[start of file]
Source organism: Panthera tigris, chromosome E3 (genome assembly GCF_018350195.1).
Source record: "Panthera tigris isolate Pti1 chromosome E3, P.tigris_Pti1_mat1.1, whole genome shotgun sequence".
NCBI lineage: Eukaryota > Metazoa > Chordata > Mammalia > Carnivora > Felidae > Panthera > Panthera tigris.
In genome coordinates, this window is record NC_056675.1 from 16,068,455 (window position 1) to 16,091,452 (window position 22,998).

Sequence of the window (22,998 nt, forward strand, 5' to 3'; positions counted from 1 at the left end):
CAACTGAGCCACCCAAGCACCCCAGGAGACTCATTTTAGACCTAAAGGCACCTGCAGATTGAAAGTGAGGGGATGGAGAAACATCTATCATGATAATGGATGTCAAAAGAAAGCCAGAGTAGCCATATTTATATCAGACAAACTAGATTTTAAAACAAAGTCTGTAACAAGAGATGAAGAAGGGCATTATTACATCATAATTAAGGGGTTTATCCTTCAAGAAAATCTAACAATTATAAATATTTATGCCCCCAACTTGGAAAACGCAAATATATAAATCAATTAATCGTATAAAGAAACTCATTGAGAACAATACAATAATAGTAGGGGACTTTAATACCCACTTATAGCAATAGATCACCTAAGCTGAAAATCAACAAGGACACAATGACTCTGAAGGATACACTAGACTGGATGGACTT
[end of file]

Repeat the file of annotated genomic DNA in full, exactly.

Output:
Source organism: Panthera tigris, chromosome E3 (genome assembly GCF_018350195.1).
Source record: "Panthera tigris isolate Pti1 chromosome E3, P.tigris_Pti1_mat1.1, whole genome shotgun sequence".
NCBI lineage: Eukaryota > Metazoa > Chordata > Mammalia > Carnivora > Felidae > Panthera > Panthera tigris.
In genome coordinates, this window is record NC_056675.1 from 16,068,455 (window position 1) to 16,091,452 (window position 22,998).

Sequence of the window (22,998 nt, forward strand, 5' to 3'; positions counted from 1 at the left end):
CAACTGAGCCACCCAAGCACCCCAGGAGACTCATTTTAGACCTAAAGGCACCTGCAGATTGAAAGTGAGGGGATGGAGAAACATCTATCATGATAATGGATGTCAAAAGAAAGCCAGAGTAGCCATATTTATATCAGACAAACTAGATTTTAAAACAAAGTCTGTAACAAGAGATGAAGAAGGGCATTATTACATCATAATTAAGGGGTTTATCCTTCAAGAAAATCTAACAATTATAAATATTTATGCCCCCAACTTGGAAAACGCAAATATATAAATCAATTAATCGTATAAAGAAACTCATTGAGAACAATACAATAATAGTAGGGGACTTTAATACCCACTTATAGCAATAGATCACCTAAGCTGAAAATCAACAAGGACACAATGACTCTGAAGGATACACTAGACTGGATGGACTT